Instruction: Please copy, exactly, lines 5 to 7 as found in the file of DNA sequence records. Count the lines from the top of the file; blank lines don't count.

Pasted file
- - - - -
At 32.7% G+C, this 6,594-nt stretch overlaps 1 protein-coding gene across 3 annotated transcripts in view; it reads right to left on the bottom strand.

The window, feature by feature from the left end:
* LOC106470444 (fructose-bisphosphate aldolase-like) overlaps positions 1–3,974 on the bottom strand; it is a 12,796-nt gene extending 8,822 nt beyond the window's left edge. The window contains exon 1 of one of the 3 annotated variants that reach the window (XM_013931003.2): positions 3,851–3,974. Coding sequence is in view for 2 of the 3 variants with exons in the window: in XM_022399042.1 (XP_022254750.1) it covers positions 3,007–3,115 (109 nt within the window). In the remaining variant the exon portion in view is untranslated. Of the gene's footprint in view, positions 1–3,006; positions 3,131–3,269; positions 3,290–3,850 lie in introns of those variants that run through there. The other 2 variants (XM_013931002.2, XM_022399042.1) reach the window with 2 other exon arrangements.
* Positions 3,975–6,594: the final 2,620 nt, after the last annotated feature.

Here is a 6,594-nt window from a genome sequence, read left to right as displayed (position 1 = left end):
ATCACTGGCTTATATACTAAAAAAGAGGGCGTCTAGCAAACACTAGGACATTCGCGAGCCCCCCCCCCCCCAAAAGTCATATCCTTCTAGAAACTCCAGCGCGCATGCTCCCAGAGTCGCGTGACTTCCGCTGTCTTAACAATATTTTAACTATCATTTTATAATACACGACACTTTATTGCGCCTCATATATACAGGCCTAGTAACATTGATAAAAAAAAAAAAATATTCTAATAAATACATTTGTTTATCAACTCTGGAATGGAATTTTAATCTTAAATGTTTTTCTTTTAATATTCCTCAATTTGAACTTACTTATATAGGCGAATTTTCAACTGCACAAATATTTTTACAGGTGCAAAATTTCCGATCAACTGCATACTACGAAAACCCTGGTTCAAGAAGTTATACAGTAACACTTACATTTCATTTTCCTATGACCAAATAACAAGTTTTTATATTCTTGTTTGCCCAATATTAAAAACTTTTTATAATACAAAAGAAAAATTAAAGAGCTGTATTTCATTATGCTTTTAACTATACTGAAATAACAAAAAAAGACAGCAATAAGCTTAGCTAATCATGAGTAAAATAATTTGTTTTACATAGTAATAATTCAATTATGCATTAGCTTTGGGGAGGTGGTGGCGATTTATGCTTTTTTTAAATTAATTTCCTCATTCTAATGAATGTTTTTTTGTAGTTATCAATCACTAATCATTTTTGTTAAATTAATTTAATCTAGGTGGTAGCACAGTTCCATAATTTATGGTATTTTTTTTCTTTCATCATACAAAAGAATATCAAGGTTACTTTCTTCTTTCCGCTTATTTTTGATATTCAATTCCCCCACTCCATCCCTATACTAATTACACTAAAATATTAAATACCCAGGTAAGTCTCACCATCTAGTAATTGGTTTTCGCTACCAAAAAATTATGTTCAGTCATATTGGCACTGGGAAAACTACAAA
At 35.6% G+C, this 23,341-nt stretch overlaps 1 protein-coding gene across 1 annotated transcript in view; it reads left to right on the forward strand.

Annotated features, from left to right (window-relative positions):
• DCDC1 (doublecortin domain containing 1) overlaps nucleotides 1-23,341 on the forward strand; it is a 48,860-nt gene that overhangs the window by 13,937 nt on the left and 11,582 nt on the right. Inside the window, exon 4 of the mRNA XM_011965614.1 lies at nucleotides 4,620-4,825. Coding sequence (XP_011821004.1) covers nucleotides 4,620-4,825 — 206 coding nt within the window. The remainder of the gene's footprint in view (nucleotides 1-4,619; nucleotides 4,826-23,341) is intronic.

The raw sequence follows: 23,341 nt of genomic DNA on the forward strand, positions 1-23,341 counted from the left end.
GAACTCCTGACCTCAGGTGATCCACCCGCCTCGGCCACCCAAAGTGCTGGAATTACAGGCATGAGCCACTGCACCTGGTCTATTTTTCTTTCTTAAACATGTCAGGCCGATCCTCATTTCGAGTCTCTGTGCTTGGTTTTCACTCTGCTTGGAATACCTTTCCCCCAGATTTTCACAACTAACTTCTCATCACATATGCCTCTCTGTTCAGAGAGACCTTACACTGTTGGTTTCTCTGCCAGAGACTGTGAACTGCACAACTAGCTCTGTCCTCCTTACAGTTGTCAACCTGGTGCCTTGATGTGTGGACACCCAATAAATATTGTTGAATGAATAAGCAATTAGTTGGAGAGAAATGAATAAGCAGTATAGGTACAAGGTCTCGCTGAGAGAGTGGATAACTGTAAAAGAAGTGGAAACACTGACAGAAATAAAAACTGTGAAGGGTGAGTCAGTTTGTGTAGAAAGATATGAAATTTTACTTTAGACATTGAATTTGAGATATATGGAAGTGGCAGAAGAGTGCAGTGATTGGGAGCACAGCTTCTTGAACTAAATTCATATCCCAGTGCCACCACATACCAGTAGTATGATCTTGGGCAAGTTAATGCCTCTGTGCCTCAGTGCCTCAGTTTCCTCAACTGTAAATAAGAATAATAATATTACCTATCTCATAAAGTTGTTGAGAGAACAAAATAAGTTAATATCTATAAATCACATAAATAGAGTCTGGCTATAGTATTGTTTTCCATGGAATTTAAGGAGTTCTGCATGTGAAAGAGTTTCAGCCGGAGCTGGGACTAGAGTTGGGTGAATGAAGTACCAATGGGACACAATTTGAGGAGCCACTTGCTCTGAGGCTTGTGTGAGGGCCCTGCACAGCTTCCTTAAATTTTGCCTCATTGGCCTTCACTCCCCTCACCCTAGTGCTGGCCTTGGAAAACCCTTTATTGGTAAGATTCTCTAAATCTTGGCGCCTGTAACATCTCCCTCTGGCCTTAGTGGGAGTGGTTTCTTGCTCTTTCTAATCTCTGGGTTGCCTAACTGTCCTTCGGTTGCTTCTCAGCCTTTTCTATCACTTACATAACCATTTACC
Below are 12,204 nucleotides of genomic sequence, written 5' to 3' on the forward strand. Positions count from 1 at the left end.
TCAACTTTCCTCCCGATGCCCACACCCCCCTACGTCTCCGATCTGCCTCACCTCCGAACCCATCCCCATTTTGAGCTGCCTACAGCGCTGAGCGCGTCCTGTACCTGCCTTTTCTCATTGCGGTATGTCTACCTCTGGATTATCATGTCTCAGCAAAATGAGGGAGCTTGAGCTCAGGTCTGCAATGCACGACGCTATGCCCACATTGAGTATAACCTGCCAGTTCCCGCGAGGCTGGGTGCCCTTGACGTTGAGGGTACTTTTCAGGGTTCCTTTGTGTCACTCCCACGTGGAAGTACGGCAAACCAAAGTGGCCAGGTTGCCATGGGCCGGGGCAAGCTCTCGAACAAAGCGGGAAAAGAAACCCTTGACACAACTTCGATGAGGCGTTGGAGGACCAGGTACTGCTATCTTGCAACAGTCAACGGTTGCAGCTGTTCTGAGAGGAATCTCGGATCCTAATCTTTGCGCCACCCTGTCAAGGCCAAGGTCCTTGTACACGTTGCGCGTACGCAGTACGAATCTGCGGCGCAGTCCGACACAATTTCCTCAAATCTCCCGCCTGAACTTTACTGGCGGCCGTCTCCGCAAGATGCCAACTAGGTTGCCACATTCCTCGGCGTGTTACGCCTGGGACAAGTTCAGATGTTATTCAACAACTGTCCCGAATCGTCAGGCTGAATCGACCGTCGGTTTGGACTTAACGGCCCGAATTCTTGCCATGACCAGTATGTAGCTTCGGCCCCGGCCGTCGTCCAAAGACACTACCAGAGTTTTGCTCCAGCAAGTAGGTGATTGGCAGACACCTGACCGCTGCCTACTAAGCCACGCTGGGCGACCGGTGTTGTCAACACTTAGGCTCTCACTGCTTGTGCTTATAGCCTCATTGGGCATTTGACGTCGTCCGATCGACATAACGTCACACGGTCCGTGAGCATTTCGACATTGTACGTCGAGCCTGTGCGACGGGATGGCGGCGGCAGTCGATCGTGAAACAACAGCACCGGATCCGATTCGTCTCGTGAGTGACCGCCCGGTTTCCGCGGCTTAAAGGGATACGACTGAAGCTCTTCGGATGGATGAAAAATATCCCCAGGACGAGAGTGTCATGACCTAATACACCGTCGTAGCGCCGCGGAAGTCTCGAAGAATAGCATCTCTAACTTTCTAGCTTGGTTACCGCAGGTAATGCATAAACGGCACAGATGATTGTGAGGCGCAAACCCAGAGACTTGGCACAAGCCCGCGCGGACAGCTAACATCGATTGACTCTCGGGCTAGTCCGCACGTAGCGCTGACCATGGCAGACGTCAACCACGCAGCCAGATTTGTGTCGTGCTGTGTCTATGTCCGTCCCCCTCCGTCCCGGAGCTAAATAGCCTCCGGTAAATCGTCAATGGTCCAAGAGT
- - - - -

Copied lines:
Here is a 6,594-nt window from a genome sequence, read left to right as displayed (position 1 = left end):
ATCACTGGCTTATATACTAAAAAAGAGGGCGTCTAGCAAACACTAGGACATTCGCGAGCCCCCCCCCCCCCAAAAGTCATATCCTTCTAGAAACTCCAGCGCGCATGCTCCCAGAGTCGCGTGACTTCCGCTGTCTTAACAATATTTTAACTATCATTTTATAATACACGACACTTTATTGCGCCTCATATATACAGGCCTAGTAACATTGATAAAAAAAAAAAAATATTCTAATAAATACATTTGTTTATCAACTCTGGAATGGAATTTTAATCTTAAATGTTTTTCTTTTAATATTCCTCAATTTGAACTTACTTATATAGGCGAATTTTCAACTGCACAAATATTTTTACAGGTGCAAAATTTCCGATCAACTGCATACTACGAAAACCCTGGTTCAAGAAGTTATACAGTAACACTTACATTTCATTTTCCTATGACCAAATAACAAGTTTTTATATTCTTGTTTGCCCAATATTAAAAACTTTTTATAATACAAAAGAAAAATTAAAGAGCTGTATTTCATTATGCTTTTAACTATACTGAAATAACAAAAAAAGACAGCAATAAGCTTAGCTAATCATGAGTAAAATAATTTGTTTTACATAGTAATAATTCAATTATGCATTAGCTTTGGGGAGGTGGTGGCGATTTATGCTTTTTTTAAATTAATTTCCTCATTCTAATGAATGTTTTTTTGTAGTTATCAATCACTAATCATTTTTGTTAAATTAATTTAATCTAGGTGGTAGCACAGTTCCATAATTTATGGTATTTTTTTTCTTTCATCATACAAAAGAATATCAAGGTTACTTTCTTCTTTCCGCTTATTTTTGATATTCAATTCCCCCACTCCATCCCTATACTAATTACACTAAAATATTAAATACCCAGGTAAGTCTCACCATCTAGTAATTGGTTTTCGCTACCAAAAAATTATGTTCAGTCATATTGGCACTGGGAAAACTACAAA
At 35.6% G+C, this 23,341-nt stretch overlaps 1 protein-coding gene across 1 annotated transcript in view; it reads left to right on the forward strand.